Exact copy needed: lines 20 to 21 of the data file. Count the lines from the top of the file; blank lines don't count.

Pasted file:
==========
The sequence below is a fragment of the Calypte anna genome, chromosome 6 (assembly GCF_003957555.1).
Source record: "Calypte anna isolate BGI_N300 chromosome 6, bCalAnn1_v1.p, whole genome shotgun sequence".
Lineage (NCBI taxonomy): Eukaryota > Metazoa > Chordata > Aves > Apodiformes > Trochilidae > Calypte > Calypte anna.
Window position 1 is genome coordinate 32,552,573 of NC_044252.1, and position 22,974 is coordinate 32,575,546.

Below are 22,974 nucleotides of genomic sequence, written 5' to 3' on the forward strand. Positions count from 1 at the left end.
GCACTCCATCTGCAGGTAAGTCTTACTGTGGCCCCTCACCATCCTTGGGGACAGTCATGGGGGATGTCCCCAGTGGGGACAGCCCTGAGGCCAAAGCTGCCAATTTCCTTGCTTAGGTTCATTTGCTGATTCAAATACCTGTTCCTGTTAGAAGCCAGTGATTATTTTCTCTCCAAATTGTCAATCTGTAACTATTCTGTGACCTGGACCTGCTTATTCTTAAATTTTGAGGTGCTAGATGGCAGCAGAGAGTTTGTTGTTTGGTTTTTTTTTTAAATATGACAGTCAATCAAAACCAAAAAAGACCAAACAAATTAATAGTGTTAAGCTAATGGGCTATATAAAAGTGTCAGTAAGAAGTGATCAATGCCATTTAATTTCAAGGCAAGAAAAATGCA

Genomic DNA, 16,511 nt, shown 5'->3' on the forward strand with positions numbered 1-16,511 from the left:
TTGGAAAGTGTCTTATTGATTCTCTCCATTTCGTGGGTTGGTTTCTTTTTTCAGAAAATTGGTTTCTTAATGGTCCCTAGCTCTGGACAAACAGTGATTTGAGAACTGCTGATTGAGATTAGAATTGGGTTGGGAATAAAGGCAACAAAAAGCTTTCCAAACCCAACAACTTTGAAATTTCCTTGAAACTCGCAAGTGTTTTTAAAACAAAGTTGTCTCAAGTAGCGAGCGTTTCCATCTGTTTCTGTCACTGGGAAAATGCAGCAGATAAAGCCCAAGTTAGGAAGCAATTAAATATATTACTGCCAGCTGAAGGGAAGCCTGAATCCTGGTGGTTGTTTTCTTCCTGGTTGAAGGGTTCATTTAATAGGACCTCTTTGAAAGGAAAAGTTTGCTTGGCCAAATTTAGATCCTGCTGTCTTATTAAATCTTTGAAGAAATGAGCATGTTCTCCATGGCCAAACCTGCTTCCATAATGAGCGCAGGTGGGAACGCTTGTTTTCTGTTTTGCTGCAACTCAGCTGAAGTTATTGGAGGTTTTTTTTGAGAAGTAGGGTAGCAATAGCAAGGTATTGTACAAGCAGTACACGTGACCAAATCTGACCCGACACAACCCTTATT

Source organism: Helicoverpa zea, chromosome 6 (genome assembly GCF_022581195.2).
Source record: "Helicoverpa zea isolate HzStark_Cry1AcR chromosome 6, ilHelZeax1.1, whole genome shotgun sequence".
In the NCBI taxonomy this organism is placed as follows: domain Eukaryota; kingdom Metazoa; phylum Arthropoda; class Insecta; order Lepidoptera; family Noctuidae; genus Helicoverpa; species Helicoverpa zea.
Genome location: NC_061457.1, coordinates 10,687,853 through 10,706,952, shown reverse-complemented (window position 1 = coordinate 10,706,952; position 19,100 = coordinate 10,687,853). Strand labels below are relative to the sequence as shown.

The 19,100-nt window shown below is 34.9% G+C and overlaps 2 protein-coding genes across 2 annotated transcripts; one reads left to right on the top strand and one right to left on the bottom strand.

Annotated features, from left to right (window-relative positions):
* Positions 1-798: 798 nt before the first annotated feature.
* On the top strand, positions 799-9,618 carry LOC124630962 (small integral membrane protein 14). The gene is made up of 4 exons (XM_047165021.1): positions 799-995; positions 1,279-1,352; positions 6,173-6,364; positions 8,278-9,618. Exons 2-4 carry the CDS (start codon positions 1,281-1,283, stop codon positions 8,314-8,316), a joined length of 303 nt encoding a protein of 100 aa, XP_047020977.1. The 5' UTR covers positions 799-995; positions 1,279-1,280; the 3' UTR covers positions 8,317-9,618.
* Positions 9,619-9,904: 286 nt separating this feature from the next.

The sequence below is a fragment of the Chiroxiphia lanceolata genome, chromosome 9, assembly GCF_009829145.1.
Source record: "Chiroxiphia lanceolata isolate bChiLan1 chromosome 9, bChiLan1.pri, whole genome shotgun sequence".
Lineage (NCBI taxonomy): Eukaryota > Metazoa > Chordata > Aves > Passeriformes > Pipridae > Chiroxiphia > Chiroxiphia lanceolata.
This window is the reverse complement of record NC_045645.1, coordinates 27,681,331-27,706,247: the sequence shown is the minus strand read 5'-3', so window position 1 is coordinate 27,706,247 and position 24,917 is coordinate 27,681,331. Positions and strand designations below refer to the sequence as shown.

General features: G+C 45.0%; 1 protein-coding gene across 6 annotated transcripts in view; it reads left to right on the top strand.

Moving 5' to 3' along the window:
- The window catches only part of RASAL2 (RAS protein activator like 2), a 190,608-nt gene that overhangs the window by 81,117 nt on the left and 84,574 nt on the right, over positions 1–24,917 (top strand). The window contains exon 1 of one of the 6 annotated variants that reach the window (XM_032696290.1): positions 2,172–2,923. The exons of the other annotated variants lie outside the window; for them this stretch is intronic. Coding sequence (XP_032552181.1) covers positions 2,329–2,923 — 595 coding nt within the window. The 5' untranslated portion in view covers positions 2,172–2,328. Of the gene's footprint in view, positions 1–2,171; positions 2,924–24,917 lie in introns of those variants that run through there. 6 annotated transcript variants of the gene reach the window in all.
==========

Lineage (NCBI taxonomy): Eukaryota > Metazoa > Chordata > Aves > Passeriformes > Pipridae > Chiroxiphia > Chiroxiphia lanceolata.
This window is the reverse complement of record NC_045645.1, coordinates 27,681,331-27,706,247: the sequence shown is the minus strand read 5'-3', so window position 1 is coordinate 27,706,247 and position 24,917 is coordinate 27,681,331. Positions and strand designations below refer to the sequence as shown.